How did we come up with the Electoral College? The classic explanations are that the Framers feared the common voters and that the Electoral College was needed to protect the small states from the large states. But, except for a complaint about voters from Elbridge Gerry of Massachusetts, there is no evidence in the records of the Constitutional Convention to support the first contention. On the second issue, delegates rejected allowing governors to choose the national executive precisely because the delegates feared the governors from the more numerous small states would outvote the larger states. Thus, both explanations are essentially urban legends that hide the real origin of the Electoral College.

While discussing how to choose the national executive, James Wilson of Pennsylvania, proposed that the chief executive be elected by “the people,” citing the successful experience of the popular election of governors in New York and Massachusetts. He argued that only the most famous people would be chosen under such a method. Later, Gouverneur Morris also argued in favor of election by the people: “He ought to be elected by the people at large, by the freeholders of the Country.” Morris argued that “If the people should elect, they will never fail to prefer some man of distinguished character, or services; some man, if he might so speak, of continental reputation.”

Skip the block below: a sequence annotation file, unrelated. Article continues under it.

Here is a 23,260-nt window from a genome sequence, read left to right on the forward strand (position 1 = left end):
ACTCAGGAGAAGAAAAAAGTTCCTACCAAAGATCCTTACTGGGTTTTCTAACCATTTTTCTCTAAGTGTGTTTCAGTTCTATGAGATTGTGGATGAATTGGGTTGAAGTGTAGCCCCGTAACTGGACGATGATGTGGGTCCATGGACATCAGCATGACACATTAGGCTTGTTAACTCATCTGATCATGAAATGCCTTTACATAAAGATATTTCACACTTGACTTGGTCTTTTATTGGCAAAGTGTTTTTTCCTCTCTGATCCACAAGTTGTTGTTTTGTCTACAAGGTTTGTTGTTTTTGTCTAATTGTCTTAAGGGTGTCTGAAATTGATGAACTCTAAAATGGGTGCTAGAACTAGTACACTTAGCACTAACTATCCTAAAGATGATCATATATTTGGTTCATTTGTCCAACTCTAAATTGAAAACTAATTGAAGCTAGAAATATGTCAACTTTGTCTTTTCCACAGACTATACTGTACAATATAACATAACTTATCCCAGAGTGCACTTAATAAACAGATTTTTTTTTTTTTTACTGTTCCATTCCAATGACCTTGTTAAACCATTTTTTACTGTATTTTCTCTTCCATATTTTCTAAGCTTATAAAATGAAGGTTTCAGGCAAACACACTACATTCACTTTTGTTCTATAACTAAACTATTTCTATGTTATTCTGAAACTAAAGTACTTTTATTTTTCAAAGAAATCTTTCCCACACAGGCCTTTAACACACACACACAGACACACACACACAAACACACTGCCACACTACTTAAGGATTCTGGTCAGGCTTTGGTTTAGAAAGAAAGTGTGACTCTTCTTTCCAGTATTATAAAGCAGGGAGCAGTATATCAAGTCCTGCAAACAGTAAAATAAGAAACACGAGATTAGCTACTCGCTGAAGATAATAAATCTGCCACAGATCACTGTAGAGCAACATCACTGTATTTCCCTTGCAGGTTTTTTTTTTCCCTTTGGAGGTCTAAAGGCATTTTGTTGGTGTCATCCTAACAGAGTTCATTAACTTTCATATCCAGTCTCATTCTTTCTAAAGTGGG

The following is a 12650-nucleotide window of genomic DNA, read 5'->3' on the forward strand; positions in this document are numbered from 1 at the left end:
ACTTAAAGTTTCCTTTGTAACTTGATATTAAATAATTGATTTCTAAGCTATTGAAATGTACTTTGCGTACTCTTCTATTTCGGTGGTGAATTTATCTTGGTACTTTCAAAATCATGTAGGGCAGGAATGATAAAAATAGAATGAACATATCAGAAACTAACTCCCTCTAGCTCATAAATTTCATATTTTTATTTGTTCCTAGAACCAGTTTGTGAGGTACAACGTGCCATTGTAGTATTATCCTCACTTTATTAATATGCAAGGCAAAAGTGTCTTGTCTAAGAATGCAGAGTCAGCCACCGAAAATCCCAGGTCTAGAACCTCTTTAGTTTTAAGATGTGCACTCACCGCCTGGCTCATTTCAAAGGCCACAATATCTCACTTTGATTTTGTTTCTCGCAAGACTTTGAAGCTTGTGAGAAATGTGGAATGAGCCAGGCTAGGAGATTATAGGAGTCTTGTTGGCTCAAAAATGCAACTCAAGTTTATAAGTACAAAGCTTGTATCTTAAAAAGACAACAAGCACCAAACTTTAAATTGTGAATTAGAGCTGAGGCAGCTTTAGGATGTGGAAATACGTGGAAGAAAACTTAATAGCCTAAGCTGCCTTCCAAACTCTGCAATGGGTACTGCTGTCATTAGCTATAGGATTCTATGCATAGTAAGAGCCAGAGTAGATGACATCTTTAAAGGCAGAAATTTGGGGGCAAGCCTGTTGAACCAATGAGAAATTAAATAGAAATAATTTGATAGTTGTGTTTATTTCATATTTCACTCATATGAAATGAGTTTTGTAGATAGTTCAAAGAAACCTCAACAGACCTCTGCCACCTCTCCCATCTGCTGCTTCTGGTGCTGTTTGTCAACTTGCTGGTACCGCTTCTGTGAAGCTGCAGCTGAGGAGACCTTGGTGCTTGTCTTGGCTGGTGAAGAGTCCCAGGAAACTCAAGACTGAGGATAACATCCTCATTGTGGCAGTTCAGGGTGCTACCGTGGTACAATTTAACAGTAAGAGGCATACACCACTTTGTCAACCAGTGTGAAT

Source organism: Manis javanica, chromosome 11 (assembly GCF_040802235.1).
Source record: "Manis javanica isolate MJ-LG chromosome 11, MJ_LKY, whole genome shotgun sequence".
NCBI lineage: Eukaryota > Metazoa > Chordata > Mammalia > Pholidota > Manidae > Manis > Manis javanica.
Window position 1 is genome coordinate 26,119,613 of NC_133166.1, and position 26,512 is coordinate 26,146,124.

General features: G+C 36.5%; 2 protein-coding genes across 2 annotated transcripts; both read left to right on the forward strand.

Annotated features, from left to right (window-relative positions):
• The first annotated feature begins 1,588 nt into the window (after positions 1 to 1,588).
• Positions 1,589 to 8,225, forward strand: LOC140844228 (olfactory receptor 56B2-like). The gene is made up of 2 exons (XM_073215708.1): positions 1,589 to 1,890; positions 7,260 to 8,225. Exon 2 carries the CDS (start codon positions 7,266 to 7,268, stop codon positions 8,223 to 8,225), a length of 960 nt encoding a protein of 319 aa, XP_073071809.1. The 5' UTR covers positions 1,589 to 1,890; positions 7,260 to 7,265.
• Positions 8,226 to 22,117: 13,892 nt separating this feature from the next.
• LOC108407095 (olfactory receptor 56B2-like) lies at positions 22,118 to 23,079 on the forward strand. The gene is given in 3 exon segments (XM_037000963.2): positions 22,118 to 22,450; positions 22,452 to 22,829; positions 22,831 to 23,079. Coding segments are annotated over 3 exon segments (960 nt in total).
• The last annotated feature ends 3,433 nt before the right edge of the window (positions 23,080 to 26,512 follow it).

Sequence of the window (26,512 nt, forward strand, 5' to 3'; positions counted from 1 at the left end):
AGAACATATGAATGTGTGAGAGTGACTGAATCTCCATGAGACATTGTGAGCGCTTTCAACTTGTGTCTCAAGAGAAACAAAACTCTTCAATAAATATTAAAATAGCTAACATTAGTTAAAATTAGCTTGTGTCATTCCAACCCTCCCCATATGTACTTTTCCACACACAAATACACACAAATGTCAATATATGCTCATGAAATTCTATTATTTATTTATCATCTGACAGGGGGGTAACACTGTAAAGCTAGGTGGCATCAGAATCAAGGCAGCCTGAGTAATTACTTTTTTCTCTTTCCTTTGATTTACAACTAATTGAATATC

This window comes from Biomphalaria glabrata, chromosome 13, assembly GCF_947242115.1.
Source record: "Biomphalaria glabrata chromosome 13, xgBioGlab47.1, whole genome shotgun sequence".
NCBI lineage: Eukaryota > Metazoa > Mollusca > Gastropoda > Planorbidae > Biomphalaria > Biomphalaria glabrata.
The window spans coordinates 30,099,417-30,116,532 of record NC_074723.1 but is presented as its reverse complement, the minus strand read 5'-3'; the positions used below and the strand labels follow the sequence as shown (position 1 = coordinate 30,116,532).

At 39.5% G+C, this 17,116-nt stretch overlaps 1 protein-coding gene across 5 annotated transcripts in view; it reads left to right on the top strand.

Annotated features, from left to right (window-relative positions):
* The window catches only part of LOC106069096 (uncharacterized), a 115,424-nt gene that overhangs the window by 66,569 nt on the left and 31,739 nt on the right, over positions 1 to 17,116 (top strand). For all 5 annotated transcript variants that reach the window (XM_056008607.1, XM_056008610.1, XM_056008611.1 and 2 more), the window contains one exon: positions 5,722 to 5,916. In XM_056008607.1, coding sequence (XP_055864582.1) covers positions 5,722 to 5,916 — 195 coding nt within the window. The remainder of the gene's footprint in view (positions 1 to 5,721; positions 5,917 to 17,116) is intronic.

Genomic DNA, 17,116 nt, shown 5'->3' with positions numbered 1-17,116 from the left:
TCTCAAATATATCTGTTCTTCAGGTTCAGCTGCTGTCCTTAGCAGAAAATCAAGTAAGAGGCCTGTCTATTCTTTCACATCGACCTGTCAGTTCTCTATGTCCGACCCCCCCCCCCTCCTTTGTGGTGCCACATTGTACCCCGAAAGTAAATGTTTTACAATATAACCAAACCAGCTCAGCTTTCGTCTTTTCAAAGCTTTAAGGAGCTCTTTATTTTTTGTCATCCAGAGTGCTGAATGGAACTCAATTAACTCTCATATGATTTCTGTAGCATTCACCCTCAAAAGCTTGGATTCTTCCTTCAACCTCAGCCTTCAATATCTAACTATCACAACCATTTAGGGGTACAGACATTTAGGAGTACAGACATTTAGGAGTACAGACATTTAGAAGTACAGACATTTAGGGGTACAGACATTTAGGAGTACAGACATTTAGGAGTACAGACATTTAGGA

South Carolina’s Charles Pinckney opposed direct election of the president because the “most populous States by combining in favor of the same individual will be able to carry their points.” This statement cannot, however, be taken at face value. The issue here was not population, but the voting population. Half the people in South Carolina were slaves, and Pinckney could not support the direct election of the president, because that would hurt the South.